The Far Right will make big gains in the euro elections as angry voters back anti-EU/nativist parties. Back to the 1930s? Amsterdam holds lessons
Twenty years of Scottish devolution: who controls the historical narrative and can thereby claim to ‘speak for Scotland’?
‘Underlying (onshore) economic and fiscal fundamentals are little different now to at the time of the first referendum. Economic debate around any second referendum is therefore likely to concentrate on: productivity growth prospects; how to narrow Scotland’s fiscal deficit; and how to improve the Current Account.’
An independent Scotland could find a new dynamism which would improve its economic performance. But not overnight. A new currency would almost certainly start at a discount to sterling.
Independence is far from guaranteed and big issues such as currency are unresolved but Scotland’s chances of (re)joining the EU as a member state have improved.
Time to panic? ‘Climate change scares me rigid’ says Mike Rivington, so all the more reason to act now.
The Corbenic Community in Perthshire, home to people with learning difficulties, is a special place too for poets, sculptors – and the rest of us
“It’s terrifically rewarding to think a recently written poem by a 71 year old can be a winner.” Cynthia Kitchen digs into the childhood memories which inspired her award winning poem.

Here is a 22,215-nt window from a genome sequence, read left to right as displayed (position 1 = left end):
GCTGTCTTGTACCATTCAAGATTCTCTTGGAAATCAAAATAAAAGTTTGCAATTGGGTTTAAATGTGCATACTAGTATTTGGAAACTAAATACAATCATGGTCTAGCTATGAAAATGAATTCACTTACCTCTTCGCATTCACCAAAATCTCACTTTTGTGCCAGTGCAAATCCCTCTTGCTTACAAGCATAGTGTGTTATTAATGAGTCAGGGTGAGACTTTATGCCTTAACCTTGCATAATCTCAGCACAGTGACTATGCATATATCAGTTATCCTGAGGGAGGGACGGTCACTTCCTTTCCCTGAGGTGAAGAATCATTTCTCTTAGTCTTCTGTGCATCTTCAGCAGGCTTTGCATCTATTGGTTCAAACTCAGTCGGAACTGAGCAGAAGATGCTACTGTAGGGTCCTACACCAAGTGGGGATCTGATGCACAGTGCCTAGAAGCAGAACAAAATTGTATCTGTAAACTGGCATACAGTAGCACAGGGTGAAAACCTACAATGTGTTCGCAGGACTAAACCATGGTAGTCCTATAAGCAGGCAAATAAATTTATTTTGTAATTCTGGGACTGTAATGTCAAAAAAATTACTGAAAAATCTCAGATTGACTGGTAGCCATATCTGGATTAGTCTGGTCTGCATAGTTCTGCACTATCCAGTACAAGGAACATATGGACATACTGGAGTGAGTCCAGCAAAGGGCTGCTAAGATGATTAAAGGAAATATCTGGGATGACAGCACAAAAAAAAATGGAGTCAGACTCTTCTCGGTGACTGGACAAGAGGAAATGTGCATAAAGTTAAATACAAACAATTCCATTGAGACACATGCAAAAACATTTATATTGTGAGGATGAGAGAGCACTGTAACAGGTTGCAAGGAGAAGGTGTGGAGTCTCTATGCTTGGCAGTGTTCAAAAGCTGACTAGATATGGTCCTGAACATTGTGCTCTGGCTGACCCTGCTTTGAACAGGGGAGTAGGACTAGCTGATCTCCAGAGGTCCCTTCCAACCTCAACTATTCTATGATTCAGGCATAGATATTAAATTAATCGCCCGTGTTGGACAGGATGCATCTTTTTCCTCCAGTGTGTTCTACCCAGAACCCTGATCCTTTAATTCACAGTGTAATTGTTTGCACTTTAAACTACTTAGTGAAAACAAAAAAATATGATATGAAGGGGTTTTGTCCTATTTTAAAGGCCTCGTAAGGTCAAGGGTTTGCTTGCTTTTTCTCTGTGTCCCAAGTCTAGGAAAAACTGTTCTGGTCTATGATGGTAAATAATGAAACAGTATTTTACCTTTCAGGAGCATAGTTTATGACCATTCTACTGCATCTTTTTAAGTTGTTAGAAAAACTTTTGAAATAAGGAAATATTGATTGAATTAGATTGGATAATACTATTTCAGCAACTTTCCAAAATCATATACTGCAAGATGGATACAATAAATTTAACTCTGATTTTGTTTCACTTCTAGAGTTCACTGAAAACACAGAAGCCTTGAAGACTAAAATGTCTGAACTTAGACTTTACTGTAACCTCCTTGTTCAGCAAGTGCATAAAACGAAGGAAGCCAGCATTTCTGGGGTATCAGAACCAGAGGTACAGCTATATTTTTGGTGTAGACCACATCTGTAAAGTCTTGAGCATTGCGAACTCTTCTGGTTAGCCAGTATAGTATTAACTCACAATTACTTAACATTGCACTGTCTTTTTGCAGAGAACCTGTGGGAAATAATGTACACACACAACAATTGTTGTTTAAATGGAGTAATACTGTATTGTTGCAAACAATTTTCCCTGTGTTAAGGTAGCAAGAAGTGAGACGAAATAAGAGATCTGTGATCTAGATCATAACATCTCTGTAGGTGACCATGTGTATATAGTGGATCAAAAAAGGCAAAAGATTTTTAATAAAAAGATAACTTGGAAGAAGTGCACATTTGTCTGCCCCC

Those derelict buildings? Those fire-razed sites? What’s the city plan? Professor Johnny Rodger and DJ Jim Gellatly have a provocative suggestion for Glasgow.
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‘We urgently now need alliances between the climate emergency and Remain campaigners as our chances of combating disastrous climate change successfully will be significantly improved if and when we remain an influential EU Member State.’
‘This is a price the UK pays for the worldwide use of English, a price generally considered worth paying for the many uncosted, and generally unacknowledged, benefits it brings to the UK, both economically and culturally.’
A Scottish Citizens Assembly could breathe fresh air into the political debate. But it poses risks for all the parties, argues Michael Keating.
‘Just as the nation-state replaced Empire, so the plates delineating optimal, governable units within larger, common systems are again moving.’